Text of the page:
UK should ‘dramatically accelerate’ resettlement plans for Syrian refugees, says Islamic Relief’s new UK director at Conservative Conference
The new UK Director of Islamic Relief will use his speech in a fringe debate at the Conservative Party conference in Manchester to urge the Government to inject greater urgency into resettling Syrian refugees in the UK and leave ‘no diplomatic stone unturned’ in the search for a lasting peace in Syria.
At a conference fringe debate organised by Islamic Relief and World Vision (details in Notes to Editors along with details of separate Muslim Charities Forum fringe event), Imran Madden will speak alongside the Minister of State for International Development, Desmond Swayne MP, to highlight the enormous human cost of forgotten crises around the world – and the Syrian conflict in particular.
Conference delegates will see a new Islamic Relief video filmed this month in Lebanon. The video and Imran Madden’s speech will highlight five key areas where Islamic Relief says stronger UK action is needed to stop the suffering that has dominated news bulletins all summer:
- Renewed and concerted diplomatic effort to secure a ceasefire in Syria and a lasting peace
- Humanitarian corridors and safe havens to get more vital aid in and seriously wounded casualties out
- A redoubling of global efforts to support chronically underfunded UN aid programmes for people inside Syria and in neighbouring host countries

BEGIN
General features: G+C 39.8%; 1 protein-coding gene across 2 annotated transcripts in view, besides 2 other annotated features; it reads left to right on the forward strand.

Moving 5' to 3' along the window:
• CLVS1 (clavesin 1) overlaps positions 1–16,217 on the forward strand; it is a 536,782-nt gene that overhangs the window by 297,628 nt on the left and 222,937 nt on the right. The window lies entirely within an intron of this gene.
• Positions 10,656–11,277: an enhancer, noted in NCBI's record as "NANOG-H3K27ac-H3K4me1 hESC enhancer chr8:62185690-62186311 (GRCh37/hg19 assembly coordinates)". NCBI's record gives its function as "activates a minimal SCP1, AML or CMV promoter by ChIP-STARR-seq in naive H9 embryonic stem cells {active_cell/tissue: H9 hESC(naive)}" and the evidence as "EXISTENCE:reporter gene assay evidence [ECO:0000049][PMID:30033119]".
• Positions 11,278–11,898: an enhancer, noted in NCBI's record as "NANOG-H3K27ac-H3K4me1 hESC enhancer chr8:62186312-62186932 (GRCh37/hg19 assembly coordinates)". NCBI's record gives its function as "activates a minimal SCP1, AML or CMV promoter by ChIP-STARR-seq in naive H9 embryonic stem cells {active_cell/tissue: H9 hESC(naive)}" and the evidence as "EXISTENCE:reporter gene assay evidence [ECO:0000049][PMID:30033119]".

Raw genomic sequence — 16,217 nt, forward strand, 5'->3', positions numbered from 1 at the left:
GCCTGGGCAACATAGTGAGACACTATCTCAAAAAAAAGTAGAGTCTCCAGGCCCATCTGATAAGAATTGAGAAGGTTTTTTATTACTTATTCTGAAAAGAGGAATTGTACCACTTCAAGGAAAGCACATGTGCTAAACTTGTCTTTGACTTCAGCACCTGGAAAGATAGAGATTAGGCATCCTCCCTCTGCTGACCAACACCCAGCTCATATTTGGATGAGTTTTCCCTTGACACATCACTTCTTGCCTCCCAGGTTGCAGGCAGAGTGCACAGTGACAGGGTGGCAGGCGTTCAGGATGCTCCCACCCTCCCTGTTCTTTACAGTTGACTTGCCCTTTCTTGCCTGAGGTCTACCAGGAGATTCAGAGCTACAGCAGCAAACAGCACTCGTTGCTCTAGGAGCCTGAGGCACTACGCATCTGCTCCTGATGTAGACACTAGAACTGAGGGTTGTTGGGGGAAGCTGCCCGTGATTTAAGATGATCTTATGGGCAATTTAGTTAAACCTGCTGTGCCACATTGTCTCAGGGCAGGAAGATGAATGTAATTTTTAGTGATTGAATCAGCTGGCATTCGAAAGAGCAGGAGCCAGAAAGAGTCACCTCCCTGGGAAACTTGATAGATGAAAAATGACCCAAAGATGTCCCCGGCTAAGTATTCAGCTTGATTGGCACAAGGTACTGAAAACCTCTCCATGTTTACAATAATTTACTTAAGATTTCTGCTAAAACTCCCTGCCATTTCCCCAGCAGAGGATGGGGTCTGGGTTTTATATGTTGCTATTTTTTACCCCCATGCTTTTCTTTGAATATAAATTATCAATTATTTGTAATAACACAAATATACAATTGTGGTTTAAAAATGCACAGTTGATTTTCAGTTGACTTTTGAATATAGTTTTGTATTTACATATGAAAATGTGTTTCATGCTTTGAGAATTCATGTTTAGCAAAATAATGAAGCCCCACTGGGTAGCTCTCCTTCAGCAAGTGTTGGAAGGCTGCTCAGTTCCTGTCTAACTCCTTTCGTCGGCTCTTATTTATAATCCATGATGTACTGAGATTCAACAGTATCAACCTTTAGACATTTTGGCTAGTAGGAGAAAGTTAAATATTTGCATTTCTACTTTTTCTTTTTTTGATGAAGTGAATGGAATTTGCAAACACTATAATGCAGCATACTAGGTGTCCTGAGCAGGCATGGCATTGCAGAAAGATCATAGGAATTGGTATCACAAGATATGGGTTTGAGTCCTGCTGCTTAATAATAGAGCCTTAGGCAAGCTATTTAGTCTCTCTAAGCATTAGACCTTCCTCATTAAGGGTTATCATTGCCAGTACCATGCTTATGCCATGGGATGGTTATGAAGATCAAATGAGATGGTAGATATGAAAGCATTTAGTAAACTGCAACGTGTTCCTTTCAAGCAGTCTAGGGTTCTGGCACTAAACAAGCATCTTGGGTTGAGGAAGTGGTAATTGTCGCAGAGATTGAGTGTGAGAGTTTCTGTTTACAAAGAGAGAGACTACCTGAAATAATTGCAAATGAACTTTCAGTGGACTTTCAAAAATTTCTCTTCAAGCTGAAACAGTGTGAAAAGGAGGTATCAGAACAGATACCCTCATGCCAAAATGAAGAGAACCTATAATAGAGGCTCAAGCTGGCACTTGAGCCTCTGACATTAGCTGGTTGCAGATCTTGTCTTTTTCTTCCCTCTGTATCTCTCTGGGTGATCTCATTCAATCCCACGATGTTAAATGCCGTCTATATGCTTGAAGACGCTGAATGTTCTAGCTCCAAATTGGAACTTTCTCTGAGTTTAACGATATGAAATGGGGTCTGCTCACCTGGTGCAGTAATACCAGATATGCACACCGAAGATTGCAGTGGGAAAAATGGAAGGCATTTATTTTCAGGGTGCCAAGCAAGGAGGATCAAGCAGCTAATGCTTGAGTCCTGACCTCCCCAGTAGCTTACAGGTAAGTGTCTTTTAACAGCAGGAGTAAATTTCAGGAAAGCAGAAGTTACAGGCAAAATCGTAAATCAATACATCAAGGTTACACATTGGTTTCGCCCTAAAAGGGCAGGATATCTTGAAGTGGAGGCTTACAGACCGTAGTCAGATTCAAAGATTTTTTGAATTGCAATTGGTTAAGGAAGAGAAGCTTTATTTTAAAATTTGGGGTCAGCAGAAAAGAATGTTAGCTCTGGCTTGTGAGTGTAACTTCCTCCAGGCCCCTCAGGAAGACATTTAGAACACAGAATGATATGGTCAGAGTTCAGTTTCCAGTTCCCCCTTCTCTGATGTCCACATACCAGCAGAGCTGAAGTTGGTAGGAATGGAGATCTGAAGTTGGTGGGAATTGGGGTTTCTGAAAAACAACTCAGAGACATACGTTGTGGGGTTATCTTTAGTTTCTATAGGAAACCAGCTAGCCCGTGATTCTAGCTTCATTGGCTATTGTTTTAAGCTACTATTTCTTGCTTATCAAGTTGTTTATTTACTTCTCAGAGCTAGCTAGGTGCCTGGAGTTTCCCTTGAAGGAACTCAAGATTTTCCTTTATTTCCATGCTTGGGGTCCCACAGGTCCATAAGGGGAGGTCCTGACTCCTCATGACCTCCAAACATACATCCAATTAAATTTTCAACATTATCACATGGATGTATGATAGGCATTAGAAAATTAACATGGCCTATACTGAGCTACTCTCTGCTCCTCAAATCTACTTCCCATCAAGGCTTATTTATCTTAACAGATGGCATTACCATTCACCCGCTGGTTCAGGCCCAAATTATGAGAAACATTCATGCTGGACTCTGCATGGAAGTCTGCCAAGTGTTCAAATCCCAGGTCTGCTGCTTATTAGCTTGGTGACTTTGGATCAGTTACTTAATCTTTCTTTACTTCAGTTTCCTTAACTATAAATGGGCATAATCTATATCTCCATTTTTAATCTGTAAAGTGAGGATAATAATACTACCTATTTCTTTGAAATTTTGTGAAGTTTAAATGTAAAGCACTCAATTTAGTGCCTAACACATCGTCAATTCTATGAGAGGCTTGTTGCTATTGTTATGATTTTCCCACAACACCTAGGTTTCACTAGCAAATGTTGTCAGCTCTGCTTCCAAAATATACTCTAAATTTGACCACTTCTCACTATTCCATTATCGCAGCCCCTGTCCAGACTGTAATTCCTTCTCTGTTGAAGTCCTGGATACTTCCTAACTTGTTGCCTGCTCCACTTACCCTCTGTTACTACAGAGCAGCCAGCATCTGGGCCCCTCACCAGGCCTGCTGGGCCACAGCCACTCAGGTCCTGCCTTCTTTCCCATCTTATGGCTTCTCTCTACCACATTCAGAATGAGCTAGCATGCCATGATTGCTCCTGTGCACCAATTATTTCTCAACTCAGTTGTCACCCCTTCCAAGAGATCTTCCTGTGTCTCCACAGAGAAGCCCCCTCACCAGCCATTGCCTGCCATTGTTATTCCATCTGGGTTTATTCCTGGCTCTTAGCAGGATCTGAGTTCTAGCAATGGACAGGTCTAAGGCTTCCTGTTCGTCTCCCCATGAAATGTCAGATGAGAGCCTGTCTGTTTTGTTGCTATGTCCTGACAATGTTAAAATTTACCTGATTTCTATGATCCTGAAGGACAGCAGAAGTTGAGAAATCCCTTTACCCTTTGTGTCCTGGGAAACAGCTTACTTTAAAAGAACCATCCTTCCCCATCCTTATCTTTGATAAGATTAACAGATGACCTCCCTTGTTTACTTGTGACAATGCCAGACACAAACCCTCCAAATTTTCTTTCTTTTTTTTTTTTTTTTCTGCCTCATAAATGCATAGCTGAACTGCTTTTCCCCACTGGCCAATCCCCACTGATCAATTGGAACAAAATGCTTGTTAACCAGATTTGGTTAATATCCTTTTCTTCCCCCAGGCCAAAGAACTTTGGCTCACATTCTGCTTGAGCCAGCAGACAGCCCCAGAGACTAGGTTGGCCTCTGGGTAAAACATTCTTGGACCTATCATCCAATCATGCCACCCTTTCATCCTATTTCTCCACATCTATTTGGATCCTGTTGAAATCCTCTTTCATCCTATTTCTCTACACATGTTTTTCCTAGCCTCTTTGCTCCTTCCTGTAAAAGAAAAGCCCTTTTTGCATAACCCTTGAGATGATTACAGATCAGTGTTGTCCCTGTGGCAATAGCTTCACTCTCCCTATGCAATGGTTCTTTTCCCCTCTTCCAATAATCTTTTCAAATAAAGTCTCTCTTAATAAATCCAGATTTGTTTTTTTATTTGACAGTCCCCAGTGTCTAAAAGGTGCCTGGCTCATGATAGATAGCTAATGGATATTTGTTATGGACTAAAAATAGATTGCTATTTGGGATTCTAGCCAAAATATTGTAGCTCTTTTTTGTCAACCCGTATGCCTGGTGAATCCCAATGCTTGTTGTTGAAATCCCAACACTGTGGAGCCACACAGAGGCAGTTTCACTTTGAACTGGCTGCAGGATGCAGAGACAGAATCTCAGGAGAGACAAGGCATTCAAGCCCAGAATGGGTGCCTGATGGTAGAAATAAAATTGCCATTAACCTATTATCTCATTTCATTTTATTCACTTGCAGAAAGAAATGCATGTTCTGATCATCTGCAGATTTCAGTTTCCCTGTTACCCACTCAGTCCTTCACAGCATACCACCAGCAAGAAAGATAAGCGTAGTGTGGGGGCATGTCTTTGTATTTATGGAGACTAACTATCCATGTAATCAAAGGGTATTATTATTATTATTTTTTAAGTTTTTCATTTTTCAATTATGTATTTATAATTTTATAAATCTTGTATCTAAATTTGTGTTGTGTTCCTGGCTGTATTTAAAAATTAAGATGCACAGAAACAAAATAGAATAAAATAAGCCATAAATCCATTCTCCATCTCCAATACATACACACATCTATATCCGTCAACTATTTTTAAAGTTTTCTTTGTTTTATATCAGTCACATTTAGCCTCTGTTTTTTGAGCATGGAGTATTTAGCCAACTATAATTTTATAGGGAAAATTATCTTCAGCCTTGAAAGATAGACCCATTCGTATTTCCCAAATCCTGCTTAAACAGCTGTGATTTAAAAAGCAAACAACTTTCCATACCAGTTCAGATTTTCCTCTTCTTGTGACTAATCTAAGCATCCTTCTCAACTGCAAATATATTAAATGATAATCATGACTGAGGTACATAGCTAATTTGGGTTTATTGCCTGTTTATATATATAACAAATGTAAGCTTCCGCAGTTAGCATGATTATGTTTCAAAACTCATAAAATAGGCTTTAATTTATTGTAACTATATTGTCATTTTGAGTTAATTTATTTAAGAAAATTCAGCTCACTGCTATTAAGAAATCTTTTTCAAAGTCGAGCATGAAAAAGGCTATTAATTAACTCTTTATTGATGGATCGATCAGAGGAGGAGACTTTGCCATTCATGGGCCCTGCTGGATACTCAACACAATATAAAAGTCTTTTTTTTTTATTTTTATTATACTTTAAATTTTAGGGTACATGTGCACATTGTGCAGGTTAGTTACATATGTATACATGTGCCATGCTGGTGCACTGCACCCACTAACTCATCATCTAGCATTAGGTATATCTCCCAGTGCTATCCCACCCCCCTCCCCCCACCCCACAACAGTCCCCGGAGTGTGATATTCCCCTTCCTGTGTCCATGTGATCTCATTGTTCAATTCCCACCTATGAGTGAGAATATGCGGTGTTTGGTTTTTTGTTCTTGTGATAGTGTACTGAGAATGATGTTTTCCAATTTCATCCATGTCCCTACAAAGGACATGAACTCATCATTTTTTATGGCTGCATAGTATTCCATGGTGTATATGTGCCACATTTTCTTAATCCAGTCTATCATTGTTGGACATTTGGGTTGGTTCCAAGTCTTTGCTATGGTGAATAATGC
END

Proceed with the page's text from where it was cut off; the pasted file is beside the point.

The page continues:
- A commitment to share fully in coordinated EU-wide assistance for Syrian refugees in Europe
- A dramatic acceleration of planned refugee resettlement in the UK.
“Britain’s generosity abroad needs to be matched by our compassion at home and supported by fresh diplomatic energy to end the brutal Syrian conflict that is the root cause of this unprecedented refugee crisis,” says Imran Madden. “The UK and EU have obligations to refugees under international law that must be honoured. I applaud the generosity of the UK Government in assisting Syrians affected by the conflict in Syria and in neighbouring countries, but much more can and should be done to host refugees in the UK and bring about a ceasefire. No diplomatic stone should be left unturned in the search for peace, and most of the 20,000 refugees the UK has agreed to host should be accommodated within two years, not five.”
While filming the video in Lebanon, Islamic Relief’s team met a Syrian father who had lost two of his six children since coming to Lebanon – the country he hoped would be a safe refuge from the conflict. Accelerating the UK’s resettlement programmes could save the lives of vulnerable refugees like these, by taking them out of challenging living conditions and sparing them the perilous journey to Europe that many are risking.
The number of Syrians fleeing the country as refugees recently topped 4 million, and over 1.1 million of these are registered in Lebanon. Some estimates put the figure for Syrian refugees in Lebanon closer to 2 million, once unregistered refugees are factored in. This means that Lebanon, a country with an estimated population of 4 million before the conflict, is hosting a Syrian population that is equivalent to the UK taking in over 30 million Syrian refugees. Understandably, Lebanon’s infrastructure is struggling to cope.
The UN has only received 37% of the funds it requires to support Syrian refugees in Lebanon this year, and as a result the World Food Programme has been forced to cut the food allowance for refugees to only $13.50 per month – which equates to just 30p per refugee per day. NGO projects, such as Islamic Relief’s medical centre in the Bekaa Valley, are struggling to cope with increased demand in the wake of UN project closures.